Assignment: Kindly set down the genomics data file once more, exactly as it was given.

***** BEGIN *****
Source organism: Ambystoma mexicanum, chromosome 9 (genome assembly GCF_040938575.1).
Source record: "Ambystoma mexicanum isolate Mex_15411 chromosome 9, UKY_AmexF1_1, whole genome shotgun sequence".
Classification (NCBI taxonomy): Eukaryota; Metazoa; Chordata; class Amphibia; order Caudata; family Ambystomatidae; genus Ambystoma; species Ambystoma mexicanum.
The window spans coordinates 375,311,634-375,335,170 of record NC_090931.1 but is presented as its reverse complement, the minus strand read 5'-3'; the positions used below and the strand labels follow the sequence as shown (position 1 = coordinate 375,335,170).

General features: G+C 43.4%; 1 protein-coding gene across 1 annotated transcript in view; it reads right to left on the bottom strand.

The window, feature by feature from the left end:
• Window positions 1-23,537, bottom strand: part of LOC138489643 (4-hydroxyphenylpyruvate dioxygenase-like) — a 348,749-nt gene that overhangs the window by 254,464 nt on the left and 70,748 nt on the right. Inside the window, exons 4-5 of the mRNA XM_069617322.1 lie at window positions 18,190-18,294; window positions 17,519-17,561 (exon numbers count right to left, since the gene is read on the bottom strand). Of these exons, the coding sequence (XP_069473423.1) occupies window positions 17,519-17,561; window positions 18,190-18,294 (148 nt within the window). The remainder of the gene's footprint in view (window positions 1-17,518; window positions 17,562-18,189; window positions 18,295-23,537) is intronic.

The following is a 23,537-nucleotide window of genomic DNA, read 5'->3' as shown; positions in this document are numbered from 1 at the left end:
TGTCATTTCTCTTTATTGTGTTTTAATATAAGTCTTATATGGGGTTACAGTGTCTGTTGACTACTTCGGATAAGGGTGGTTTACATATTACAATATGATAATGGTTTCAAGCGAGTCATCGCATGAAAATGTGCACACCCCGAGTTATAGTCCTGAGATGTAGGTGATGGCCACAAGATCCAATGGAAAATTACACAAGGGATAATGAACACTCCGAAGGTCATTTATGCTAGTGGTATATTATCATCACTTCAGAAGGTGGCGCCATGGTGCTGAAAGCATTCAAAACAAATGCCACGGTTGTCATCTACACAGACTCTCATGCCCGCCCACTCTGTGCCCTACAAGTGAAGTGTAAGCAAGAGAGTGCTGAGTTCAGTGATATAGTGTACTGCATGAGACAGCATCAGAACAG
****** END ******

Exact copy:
Source organism: Ambystoma mexicanum, chromosome 9 (genome assembly GCF_040938575.1).
Source record: "Ambystoma mexicanum isolate Mex_15411 chromosome 9, UKY_AmexF1_1, whole genome shotgun sequence".
Classification (NCBI taxonomy): Eukaryota; Metazoa; Chordata; class Amphibia; order Caudata; family Ambystomatidae; genus Ambystoma; species Ambystoma mexicanum.
The window spans coordinates 375,311,634-375,335,170 of record NC_090931.1 but is presented as its reverse complement, the minus strand read 5'-3'; the positions used below and the strand labels follow the sequence as shown (position 1 = coordinate 375,335,170).

General features: G+C 43.4%; 1 protein-coding gene across 1 annotated transcript in view; it reads right to left on the bottom strand.

The window, feature by feature from the left end:
• Window positions 1-23,537, bottom strand: part of LOC138489643 (4-hydroxyphenylpyruvate dioxygenase-like) — a 348,749-nt gene that overhangs the window by 254,464 nt on the left and 70,748 nt on the right. Inside the window, exons 4-5 of the mRNA XM_069617322.1 lie at window positions 18,190-18,294; window positions 17,519-17,561 (exon numbers count right to left, since the gene is read on the bottom strand). Of these exons, the coding sequence (XP_069473423.1) occupies window positions 17,519-17,561; window positions 18,190-18,294 (148 nt within the window). The remainder of the gene's footprint in view (window positions 1-17,518; window positions 17,562-18,189; window positions 18,295-23,537) is intronic.

The following is a 23,537-nucleotide window of genomic DNA, read 5'->3' as shown; positions in this document are numbered from 1 at the left end:
TGTCATTTCTCTTTATTGTGTTTTAATATAAGTCTTATATGGGGTTACAGTGTCTGTTGACTACTTCGGATAAGGGTGGTTTACATATTACAATATGATAATGGTTTCAAGCGAGTCATCGCATGAAAATGTGCACACCCCGAGTTATAGTCCTGAGATGTAGGTGATGGCCACAAGATCCAATGGAAAATTACACAAGGGATAATGAACACTCCGAAGGTCATTTATGCTAGTGGTATATTATCATCACTTCAGAAGGTGGCGCCATGGTGCTGAAAGCATTCAAAACAAATGCCACGGTTGTCATCTACACAGACTCTCATGCCCGCCCACTCTGTGCCCTACAAGTGAAGTGTAAGCAAGAGAGTGCTGAGTTCAGTGATATAGTGTACTGCATGAGACAGCATCAGAACAG